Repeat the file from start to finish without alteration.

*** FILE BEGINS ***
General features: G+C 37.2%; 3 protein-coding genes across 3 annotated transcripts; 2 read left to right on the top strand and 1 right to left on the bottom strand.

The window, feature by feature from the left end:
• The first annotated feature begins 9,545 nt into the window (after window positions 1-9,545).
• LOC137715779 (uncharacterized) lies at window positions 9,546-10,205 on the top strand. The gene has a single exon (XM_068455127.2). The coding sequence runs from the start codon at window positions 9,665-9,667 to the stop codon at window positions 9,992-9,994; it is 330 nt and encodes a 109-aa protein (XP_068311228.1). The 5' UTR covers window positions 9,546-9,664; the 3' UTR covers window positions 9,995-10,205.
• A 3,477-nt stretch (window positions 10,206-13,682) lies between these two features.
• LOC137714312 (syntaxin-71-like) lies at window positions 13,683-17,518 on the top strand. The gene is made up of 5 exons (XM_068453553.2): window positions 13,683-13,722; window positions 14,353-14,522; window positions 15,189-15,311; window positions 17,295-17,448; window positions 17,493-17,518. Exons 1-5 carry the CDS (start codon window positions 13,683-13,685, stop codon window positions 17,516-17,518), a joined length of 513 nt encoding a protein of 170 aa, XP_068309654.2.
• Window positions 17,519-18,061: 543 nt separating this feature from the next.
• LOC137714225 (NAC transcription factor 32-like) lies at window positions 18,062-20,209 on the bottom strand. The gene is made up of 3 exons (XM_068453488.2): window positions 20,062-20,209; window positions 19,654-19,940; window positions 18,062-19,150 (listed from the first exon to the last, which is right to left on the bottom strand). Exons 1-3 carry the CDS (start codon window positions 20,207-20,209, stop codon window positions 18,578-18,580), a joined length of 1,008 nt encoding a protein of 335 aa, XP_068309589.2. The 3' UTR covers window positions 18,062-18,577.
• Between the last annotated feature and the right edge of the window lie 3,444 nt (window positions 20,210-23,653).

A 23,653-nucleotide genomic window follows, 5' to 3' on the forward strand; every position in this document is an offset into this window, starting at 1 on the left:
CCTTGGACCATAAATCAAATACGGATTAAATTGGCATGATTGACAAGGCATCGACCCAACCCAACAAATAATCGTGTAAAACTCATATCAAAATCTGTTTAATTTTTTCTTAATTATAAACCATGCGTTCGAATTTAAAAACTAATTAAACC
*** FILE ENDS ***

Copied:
General features: G+C 37.2%; 3 protein-coding genes across 3 annotated transcripts; 2 read left to right on the top strand and 1 right to left on the bottom strand.

The window, feature by feature from the left end:
• The first annotated feature begins 9,545 nt into the window (after window positions 1-9,545).
• LOC137715779 (uncharacterized) lies at window positions 9,546-10,205 on the top strand. The gene has a single exon (XM_068455127.2). The coding sequence runs from the start codon at window positions 9,665-9,667 to the stop codon at window positions 9,992-9,994; it is 330 nt and encodes a 109-aa protein (XP_068311228.1). The 5' UTR covers window positions 9,546-9,664; the 3' UTR covers window positions 9,995-10,205.
• A 3,477-nt stretch (window positions 10,206-13,682) lies between these two features.
• LOC137714312 (syntaxin-71-like) lies at window positions 13,683-17,518 on the top strand. The gene is made up of 5 exons (XM_068453553.2): window positions 13,683-13,722; window positions 14,353-14,522; window positions 15,189-15,311; window positions 17,295-17,448; window positions 17,493-17,518. Exons 1-5 carry the CDS (start codon window positions 13,683-13,685, stop codon window positions 17,516-17,518), a joined length of 513 nt encoding a protein of 170 aa, XP_068309654.2.
• Window positions 17,519-18,061: 543 nt separating this feature from the next.
• LOC137714225 (NAC transcription factor 32-like) lies at window positions 18,062-20,209 on the bottom strand. The gene is made up of 3 exons (XM_068453488.2): window positions 20,062-20,209; window positions 19,654-19,940; window positions 18,062-19,150 (listed from the first exon to the last, which is right to left on the bottom strand). Exons 1-3 carry the CDS (start codon window positions 20,207-20,209, stop codon window positions 18,578-18,580), a joined length of 1,008 nt encoding a protein of 335 aa, XP_068309589.2. The 3' UTR covers window positions 18,062-18,577.
• Between the last annotated feature and the right edge of the window lie 3,444 nt (window positions 20,210-23,653).

A 23,653-nucleotide genomic window follows, 5' to 3' on the forward strand; every position in this document is an offset into this window, starting at 1 on the left:
CCTTGGACCATAAATCAAATACGGATTAAATTGGCATGATTGACAAGGCATCGACCCAACCCAACAAATAATCGTGTAAAACTCATATCAAAATCTGTTTAATTTTTTCTTAATTATAAACCATGCGTTCGAATTTAAAAACTAATTAAACC